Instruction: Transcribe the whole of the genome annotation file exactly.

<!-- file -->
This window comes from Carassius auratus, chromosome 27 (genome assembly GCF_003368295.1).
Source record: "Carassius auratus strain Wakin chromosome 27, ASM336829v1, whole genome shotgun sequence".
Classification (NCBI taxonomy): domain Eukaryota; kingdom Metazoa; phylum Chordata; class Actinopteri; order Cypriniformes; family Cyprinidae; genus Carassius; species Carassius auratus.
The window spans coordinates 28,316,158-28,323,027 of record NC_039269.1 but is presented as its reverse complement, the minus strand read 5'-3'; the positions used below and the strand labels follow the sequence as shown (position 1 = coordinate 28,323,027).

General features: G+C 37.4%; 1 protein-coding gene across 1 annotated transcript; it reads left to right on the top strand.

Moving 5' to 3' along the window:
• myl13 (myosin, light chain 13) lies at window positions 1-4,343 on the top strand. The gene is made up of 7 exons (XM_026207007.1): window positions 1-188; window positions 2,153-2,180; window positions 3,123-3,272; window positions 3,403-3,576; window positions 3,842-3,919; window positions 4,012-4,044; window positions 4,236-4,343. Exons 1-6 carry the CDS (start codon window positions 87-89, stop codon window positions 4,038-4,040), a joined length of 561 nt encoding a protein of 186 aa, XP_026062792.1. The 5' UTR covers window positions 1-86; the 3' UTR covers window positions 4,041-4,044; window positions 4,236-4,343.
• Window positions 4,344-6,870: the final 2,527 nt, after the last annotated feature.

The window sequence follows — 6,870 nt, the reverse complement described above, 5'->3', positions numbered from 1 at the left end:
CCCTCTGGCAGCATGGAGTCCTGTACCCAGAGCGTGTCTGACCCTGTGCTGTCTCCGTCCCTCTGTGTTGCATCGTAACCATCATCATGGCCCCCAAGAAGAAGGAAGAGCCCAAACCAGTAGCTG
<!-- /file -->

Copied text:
This window comes from Carassius auratus, chromosome 27 (genome assembly GCF_003368295.1).
Source record: "Carassius auratus strain Wakin chromosome 27, ASM336829v1, whole genome shotgun sequence".
Classification (NCBI taxonomy): domain Eukaryota; kingdom Metazoa; phylum Chordata; class Actinopteri; order Cypriniformes; family Cyprinidae; genus Carassius; species Carassius auratus.
The window spans coordinates 28,316,158-28,323,027 of record NC_039269.1 but is presented as its reverse complement, the minus strand read 5'-3'; the positions used below and the strand labels follow the sequence as shown (position 1 = coordinate 28,323,027).

General features: G+C 37.4%; 1 protein-coding gene across 1 annotated transcript; it reads left to right on the top strand.

Moving 5' to 3' along the window:
• myl13 (myosin, light chain 13) lies at window positions 1-4,343 on the top strand. The gene is made up of 7 exons (XM_026207007.1): window positions 1-188; window positions 2,153-2,180; window positions 3,123-3,272; window positions 3,403-3,576; window positions 3,842-3,919; window positions 4,012-4,044; window positions 4,236-4,343. Exons 1-6 carry the CDS (start codon window positions 87-89, stop codon window positions 4,038-4,040), a joined length of 561 nt encoding a protein of 186 aa, XP_026062792.1. The 5' UTR covers window positions 1-86; the 3' UTR covers window positions 4,041-4,044; window positions 4,236-4,343.
• Window positions 4,344-6,870: the final 2,527 nt, after the last annotated feature.

The window sequence follows — 6,870 nt, the reverse complement described above, 5'->3', positions numbered from 1 at the left end:
CCCTCTGGCAGCATGGAGTCCTGTACCCAGAGCGTGTCTGACCCTGTGCTGTCTCCGTCCCTCTGTGTTGCATCGTAACCATCATCATGGCCCCCAAGAAGAAGGAAGAGCCCAAACCAGTAGCTG